This paper examines the Court of Appeals for the D.C. Circuit’s decision in Town of Barnstable v. FAA which stalled development of a major offshore wind farm project. Harnessing the wind to power human activity started in early 500 A.D. when Persians constructed the first known windmills. In 1854, the first known windmill that would spin in whatever direction the wind blew and could automatically slow itself down was invented here in the United States. Americans have continued in the tradition of ingenuity to capture the power of Nature, but with much greater efficiency and far more developed technology.
Over 51,000 megawatts of power is generated from wind in the United States today and our nation accounts for twenty percent of the global generation of wind energy.6 This number is expected to grow as the United States embarks on an ambitious plan to provide 10 gigawatts of offshore wind generating capacity by the year 2020 and 54 gigawatts by 2030. The first of these major offshore wind projects in the United States was slated to be Cape Wind, located off the coast of Massachusetts in Nantucket Sound. Cape Wind is expected to have 130 turbines located between five and thirteen miles from the Massachusetts shoreline.
This project can generate 174 megawatts of energy on average, with a maximum generating capacity of 486 megawatts.10 Cape Wind advocates claim that this wind farm will be able to provide seventy-five percent of all the power needed for Cape Cod, Martha’s Vineyard, and Nantucket. Despite the push for green technology and the issuance of approvals from various federal agencies including the Department of Interior (DOI) and Federal Aviation Administration (FAA), Cape Wind has met strong resistance from the surrounding local towns, the homeowners in those communities, and even Robert F. Kennedy, Jr., the son of Robert F. Kennedy and a Senior Attorney for the Natural Resources Defense Council (NRDC).12 In January 2011, the Town of Barnstable, Massachusetts and the non-profit group The Alliance to Protect Nantucket Sound filed an action in the Court of Appeals for the D.C. Circuit to stop the wind farm from being constructed. The petitioners argued that the FAA determination stating the wind turbines did not pose a hazard to aviation was issued arbitrarily and capriciously.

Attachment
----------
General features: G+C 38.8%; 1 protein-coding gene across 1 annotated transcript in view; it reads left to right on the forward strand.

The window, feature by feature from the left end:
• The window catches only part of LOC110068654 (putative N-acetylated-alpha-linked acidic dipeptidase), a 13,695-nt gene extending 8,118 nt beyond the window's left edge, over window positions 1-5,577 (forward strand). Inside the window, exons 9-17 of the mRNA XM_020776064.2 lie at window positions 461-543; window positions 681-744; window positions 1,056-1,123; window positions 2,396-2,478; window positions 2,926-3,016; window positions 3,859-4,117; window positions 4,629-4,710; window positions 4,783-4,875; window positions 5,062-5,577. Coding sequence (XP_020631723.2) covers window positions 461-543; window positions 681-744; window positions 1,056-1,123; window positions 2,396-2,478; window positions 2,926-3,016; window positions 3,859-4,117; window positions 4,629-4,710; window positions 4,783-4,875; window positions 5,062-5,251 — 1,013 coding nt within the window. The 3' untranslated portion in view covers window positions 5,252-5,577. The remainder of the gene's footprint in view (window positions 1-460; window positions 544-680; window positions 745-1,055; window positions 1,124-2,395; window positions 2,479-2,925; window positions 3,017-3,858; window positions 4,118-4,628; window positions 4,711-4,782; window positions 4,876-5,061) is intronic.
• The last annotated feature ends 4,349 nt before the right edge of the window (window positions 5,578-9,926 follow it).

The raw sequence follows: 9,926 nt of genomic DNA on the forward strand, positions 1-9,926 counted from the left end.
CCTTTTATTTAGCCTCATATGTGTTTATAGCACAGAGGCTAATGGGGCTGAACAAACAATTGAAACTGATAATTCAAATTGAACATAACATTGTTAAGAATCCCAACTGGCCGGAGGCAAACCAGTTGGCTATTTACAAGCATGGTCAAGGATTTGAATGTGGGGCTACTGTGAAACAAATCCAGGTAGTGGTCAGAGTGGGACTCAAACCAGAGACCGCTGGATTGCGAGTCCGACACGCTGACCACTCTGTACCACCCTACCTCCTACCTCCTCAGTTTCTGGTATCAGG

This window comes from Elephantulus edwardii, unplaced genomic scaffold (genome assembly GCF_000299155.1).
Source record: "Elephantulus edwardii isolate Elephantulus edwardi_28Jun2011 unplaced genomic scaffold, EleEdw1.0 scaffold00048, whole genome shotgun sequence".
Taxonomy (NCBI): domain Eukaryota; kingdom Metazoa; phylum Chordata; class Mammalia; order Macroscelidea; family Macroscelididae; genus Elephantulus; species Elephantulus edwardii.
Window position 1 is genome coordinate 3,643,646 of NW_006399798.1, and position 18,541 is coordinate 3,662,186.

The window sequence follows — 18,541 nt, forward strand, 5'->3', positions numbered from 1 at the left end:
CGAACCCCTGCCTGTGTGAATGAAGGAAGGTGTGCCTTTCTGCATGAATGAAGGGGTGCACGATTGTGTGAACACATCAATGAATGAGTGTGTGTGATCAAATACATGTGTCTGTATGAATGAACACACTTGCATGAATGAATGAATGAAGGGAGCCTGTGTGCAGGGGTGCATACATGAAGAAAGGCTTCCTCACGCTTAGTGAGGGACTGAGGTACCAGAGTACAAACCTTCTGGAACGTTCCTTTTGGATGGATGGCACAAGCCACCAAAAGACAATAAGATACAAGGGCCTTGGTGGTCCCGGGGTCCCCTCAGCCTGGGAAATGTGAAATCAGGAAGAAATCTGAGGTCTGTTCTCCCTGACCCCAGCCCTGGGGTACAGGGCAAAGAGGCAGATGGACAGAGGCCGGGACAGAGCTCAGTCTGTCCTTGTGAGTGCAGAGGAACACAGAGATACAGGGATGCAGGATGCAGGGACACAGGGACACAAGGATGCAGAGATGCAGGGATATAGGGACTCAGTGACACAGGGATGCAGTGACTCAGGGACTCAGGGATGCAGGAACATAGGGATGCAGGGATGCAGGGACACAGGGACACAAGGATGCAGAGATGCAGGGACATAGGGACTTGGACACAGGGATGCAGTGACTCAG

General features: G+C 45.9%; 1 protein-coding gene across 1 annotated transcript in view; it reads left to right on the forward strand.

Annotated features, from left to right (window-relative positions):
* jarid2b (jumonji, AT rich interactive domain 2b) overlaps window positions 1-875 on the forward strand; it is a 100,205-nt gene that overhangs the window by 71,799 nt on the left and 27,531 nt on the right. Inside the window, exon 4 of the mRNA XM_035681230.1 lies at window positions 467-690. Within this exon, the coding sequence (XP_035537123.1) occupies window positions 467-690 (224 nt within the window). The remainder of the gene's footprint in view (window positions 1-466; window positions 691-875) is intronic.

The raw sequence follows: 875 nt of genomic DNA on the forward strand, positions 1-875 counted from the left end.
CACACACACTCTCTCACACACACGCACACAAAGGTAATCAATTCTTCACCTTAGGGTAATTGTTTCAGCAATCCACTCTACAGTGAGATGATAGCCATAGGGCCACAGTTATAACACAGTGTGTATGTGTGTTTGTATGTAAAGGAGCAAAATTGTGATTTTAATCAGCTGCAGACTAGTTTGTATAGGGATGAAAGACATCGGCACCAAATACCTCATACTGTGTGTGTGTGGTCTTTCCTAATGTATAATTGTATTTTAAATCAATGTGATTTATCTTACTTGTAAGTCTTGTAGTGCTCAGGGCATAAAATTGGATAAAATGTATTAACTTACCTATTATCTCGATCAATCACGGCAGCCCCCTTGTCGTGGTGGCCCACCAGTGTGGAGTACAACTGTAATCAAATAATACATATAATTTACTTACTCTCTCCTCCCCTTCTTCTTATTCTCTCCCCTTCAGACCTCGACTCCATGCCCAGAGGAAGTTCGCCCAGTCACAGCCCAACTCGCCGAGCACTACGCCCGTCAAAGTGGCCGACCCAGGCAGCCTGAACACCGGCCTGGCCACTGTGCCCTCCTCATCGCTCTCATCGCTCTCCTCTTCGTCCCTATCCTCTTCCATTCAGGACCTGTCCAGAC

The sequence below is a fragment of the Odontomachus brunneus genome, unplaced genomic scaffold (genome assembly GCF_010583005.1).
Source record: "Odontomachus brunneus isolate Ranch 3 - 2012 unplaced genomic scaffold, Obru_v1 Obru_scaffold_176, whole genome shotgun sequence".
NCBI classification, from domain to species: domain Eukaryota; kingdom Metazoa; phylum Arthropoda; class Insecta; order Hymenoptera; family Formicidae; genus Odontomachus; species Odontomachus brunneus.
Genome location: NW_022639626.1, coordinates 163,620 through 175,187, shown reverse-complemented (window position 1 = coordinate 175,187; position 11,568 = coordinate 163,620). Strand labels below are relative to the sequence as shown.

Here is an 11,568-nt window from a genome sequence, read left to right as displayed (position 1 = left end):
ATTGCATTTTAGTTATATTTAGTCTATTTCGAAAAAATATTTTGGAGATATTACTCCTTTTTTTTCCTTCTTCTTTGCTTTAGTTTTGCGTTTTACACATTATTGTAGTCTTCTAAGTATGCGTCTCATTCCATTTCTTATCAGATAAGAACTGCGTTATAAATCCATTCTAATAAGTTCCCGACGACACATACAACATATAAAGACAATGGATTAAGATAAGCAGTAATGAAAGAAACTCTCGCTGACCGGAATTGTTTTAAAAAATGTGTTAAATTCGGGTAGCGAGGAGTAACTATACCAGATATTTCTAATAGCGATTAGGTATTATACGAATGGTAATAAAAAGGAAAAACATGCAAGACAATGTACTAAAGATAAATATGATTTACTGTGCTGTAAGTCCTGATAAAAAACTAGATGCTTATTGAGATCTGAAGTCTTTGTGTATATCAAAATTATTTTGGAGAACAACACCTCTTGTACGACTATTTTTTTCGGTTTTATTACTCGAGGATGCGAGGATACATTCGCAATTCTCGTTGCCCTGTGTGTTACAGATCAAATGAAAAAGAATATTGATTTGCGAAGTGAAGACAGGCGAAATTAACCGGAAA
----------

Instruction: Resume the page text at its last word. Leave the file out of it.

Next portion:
Their reasoning was the FAA “misread its own regulations, and . . . failed to calculate the dangers posed to local aviation.” Although the FAA opposed the relief sought, the D.C. Circuit vacated the FAA decision and remanded the determination back to the FAA.16 Taking the court’s opinion into account, the FAA conducted a new inquiry and released a secondary determination still finding that Cape Wind was not a hazard to air travel. This comment will argue the Court of Appeals for the District of Columbia was arguably justified in finding the FAA’s first determination to be arbitrary and capricious, and that based
upon the initial ruling, the FAA has not corrected the fatal flaw in its second determination. In support of this thesis, Part II of the comment will give an overview of the approval process for Cape Wind and explain the required FAA determination. Part III will explore the FAA’s initial no hazard determination findings regarding Cape Wind. Part IV will summarize the arguments made by the parties of the Barnstable case and will address the D.C. Circuit’s holding. Part V will discuss why the FAA’s second determination is still deficient under the Barnstable holding. Finally, Part VI will propose solutions to avoid future challenges to FAA No Hazard Determinations, specifically including a revision to the FAA’s own regulations.